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3.3 HEALTH SCIENCES
Purpose: The aim of this study was to elucidate the sequence of very early bystander signalling events and to determine the role of the different signaling molecules in both the production of the bystander signal and the response to this signal.
Materials and Methods: Human keratinocytes (HaCaT cell line) were irradiated (0.005, 0.05 and 0.5 Gy) using a cobalt 60 teletherapy unit, the medium was harvested one hour post irradiation and transferred to recipient HaCaT cells. Membrane permeability and levels of calcium, reactive oxygen species and nitric oxide were measured in the recipient cells immediately after the addition of irradiated cell conditioned medium (ICCM). Inhibitors of reactive oxygen species (ROS), nitric oxide (NO), calcium and membrane signalling were used in both donor and recipient cells to investigate if bystander effects could be blocked.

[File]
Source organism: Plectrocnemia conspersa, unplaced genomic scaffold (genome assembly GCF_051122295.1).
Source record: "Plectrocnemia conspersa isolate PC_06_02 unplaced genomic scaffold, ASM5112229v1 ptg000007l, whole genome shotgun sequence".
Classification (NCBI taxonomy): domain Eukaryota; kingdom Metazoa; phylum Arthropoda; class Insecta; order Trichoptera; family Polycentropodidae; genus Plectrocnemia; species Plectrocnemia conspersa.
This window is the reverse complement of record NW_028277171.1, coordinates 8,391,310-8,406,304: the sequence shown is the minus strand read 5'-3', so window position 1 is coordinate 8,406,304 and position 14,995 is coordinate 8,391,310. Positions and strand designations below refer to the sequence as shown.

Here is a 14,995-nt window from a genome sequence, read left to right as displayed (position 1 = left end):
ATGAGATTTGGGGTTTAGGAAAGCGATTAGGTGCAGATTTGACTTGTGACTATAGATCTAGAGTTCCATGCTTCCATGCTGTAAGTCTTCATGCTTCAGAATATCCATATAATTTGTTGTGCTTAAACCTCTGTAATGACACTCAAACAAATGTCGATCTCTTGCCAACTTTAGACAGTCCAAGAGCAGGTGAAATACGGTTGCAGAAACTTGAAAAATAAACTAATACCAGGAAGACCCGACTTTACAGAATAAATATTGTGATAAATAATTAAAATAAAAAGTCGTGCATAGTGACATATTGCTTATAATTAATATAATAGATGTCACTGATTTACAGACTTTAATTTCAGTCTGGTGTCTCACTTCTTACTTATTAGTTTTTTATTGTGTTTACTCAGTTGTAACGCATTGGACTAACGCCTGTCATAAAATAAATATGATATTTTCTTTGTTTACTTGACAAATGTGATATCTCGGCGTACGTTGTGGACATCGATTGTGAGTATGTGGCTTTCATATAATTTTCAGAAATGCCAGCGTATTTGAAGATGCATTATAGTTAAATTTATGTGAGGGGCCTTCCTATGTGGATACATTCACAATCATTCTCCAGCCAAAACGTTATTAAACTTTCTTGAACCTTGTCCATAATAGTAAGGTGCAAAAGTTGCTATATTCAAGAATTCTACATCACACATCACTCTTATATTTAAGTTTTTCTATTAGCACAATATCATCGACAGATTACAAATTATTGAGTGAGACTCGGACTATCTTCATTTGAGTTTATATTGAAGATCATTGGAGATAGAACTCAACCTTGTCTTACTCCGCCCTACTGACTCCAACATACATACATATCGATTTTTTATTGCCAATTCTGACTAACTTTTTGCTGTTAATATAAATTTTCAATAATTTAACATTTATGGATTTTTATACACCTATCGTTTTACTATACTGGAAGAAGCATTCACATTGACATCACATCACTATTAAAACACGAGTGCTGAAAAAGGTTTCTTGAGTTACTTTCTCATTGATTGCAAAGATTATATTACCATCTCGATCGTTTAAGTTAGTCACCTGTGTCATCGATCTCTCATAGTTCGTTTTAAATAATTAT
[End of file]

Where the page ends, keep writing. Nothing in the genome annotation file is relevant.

Results: It was found that membrane signalling followed by calcium influx was the first response in the recipient cells to addition of ICCM. ROS, NO and calcium were all found to be important signalling molecules involved in bystander responses, while ROS and calcium were found to be involved in the production of the bystander signal.
Conclusions: The data suggest that calcium and/or ROS induce irradiated cells to release long lived signalling factors which can trigger membrane signalling and an influx of calcium further inducing ROS in unirradiated cells.
Lyng FM, Howe OL, McClean B. Reactive oxygen species-induced release of signalling factors in irradiated cells triggers membrane signalling and calcium influx in bystander cells. Int J Radiat Biol. 2011;87(7):683-95.